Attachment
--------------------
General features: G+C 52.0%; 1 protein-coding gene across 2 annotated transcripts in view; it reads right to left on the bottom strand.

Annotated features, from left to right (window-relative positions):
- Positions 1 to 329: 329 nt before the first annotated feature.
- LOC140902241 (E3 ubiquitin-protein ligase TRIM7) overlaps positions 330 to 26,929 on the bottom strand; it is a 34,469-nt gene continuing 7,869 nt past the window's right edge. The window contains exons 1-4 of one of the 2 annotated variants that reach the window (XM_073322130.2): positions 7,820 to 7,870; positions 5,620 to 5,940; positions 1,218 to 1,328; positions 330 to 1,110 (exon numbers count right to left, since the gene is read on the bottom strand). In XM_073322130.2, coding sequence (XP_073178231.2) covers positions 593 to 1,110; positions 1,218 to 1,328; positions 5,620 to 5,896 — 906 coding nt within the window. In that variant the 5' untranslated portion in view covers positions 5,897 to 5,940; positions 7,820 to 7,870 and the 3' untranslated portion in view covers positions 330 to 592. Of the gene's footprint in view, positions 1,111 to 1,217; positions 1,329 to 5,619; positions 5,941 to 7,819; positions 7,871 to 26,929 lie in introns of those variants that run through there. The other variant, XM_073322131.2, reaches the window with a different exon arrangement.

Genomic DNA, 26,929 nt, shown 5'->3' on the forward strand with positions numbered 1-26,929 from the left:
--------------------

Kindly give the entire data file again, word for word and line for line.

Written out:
General features: G+C 52.0%; 1 protein-coding gene across 2 annotated transcripts in view; it reads right to left on the bottom strand.

Annotated features, from left to right (window-relative positions):
- Positions 1 to 329: 329 nt before the first annotated feature.
- LOC140902241 (E3 ubiquitin-protein ligase TRIM7) overlaps positions 330 to 26,929 on the bottom strand; it is a 34,469-nt gene continuing 7,869 nt past the window's right edge. The window contains exons 1-4 of one of the 2 annotated variants that reach the window (XM_073322130.2): positions 7,820 to 7,870; positions 5,620 to 5,940; positions 1,218 to 1,328; positions 330 to 1,110 (exon numbers count right to left, since the gene is read on the bottom strand). In XM_073322130.2, coding sequence (XP_073178231.2) covers positions 593 to 1,110; positions 1,218 to 1,328; positions 5,620 to 5,896 — 906 coding nt within the window. In that variant the 5' untranslated portion in view covers positions 5,897 to 5,940; positions 7,820 to 7,870 and the 3' untranslated portion in view covers positions 330 to 592. Of the gene's footprint in view, positions 1,111 to 1,217; positions 1,329 to 5,619; positions 5,941 to 7,819; positions 7,871 to 26,929 lie in introns of those variants that run through there. The other variant, XM_073322131.2, reaches the window with a different exon arrangement.

Genomic DNA, 26,929 nt, shown 5'->3' on the forward strand with positions numbered 1-26,929 from the left: